Look What We Found: Let It Roll!
Creative Crate for Storage
With a grandbaby on the way in the Jennings family, my latest project revolved around helping my daughter come up with storage solutions for her soon-to-be nursery. Whatever we chose had to be sturdy, moveable, safe and serve multiple purposes. While I envisioned an old crate with a vintage logo on it, everything I found was way out of the budget. I knew I wanted a lid, wheels and something that was big enough to actually hold things. After hitting the antique stores in town, I came across this old toy box that came complete with vintage bears painted on the side. It was perfect!
HERE'S WHAT YOU NEED
A box/vintage crate (if you are lucky to get one) $22.00
Fabric to cover the lid
Staple gun and staples
4 casters, $4 each
Screws and washers
Plywood to fit the top of your crate (if you need to make the lid), hinges
SUPPLIES TOTAL = roughly $50
To start, if your box has a lid, take it off, measure the size of the lid and cut your fabric 3" longer all the way around. This will allow for the foam and the material to wrap around the backside of the lid to be secured with a staple gun. Place the material right side down, layering the foam and the lid on top. Make sure all of the layers are centered on top of the fabric. Start by stapling once in the center of each of the four sides. It is very important to have the fabric tight and not puckered. Take a minute to fold the material to fit properly around the corners. You'll want to fold and figure out what type of fold looks best from the top. Staple around the entire lid and then set the lid aside. Examine the box portion and look for any rough edges or splinters. Sand anything that is rough and wipe down with a damp cloth. If you want to paint or stencil any designs on the box, you can do that now. Attach the hinges to both the box and lid. Flip the box over and set the casters on the edges using short screws. Screw in place. If your screws go through the base add washers between the caster and screw. I had to add three washers to each of my casters. This is very important since we don't want any sharp points sticking out and potentially hurting those little hands that might be digging into this toy chest. You can now add handles or nail head trim or any other accents you may want.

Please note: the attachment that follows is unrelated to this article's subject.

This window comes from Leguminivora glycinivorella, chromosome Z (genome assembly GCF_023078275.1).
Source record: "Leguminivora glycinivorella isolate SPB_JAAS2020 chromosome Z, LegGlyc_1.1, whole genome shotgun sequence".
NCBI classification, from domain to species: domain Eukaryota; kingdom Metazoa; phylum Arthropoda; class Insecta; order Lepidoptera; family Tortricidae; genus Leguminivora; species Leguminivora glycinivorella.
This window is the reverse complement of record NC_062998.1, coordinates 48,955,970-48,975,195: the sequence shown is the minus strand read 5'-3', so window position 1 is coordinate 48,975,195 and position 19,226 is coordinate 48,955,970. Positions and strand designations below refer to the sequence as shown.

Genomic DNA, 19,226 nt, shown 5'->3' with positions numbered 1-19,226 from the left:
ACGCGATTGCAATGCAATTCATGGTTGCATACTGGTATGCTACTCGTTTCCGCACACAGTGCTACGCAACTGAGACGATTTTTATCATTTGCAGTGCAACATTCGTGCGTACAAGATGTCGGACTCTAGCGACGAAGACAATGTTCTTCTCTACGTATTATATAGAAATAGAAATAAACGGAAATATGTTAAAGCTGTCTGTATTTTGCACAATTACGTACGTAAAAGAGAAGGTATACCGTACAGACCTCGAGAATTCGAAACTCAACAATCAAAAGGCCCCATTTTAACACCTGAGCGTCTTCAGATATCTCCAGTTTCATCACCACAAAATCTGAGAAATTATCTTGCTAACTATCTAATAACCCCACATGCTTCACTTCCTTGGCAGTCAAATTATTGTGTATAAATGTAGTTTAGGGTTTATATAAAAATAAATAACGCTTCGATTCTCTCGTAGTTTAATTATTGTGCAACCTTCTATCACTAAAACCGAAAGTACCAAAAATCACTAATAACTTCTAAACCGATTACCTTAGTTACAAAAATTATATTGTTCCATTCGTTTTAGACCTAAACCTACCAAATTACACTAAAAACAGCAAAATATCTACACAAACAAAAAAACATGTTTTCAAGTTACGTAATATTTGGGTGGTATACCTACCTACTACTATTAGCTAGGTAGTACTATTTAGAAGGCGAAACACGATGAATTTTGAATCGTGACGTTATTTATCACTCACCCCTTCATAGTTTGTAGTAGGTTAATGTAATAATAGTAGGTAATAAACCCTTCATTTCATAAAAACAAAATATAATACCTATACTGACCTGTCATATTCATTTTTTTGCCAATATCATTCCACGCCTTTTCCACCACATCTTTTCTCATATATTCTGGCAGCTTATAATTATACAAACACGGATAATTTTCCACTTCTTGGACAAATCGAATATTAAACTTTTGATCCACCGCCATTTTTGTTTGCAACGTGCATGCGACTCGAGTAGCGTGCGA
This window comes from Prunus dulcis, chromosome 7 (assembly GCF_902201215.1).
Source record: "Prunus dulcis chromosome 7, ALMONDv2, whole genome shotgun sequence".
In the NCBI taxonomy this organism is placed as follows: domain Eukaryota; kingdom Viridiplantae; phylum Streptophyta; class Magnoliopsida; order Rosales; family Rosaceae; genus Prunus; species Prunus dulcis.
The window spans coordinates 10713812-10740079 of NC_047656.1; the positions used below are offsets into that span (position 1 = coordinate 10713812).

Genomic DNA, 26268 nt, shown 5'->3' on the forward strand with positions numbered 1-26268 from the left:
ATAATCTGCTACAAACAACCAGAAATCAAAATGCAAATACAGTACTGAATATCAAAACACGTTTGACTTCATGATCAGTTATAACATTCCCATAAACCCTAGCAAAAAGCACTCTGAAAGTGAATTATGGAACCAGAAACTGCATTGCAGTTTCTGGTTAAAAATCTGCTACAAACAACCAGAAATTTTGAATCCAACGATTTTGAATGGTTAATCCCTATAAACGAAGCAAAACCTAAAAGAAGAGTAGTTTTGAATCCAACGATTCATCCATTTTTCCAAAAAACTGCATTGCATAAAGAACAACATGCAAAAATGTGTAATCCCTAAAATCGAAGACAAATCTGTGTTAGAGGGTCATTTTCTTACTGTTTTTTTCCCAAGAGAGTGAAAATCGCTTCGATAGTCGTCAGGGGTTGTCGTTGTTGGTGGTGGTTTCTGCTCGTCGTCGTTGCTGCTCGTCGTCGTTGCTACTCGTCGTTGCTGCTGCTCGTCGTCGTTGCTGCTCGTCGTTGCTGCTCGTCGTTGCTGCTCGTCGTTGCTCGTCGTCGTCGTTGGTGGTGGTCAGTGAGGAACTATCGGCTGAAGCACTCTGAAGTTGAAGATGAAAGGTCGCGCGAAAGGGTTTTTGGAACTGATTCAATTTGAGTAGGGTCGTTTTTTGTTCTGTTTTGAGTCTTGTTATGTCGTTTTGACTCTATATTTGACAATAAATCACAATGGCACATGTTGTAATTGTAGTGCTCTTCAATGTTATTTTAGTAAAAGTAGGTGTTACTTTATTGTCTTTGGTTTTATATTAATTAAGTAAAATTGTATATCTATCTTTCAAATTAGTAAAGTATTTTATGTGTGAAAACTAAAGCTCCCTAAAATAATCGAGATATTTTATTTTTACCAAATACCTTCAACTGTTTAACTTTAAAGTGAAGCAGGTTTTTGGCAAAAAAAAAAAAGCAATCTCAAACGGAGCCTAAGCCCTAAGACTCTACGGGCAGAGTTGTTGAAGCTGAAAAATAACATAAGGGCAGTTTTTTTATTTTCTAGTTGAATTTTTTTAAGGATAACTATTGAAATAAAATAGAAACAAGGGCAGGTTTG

I loved the idea of using casters for this project. I ended up buying four more to attach to the bottom of an old Pepsi crate I had in the attic. The crate had dividers in it and so I cut some rubber liner to fit each section. By placing the liner inside, small items won’t slip through the cracks of the crate. These dividers can now hold blocks, small toys, or any other small items I might want to store. This piece would be great for a sewing, craft or even utility room.
What's fun about this project is the fact that it is super easy, not to mention affordable. The result is a storage piece that's 100% unique, which gives character and organization to any room in need.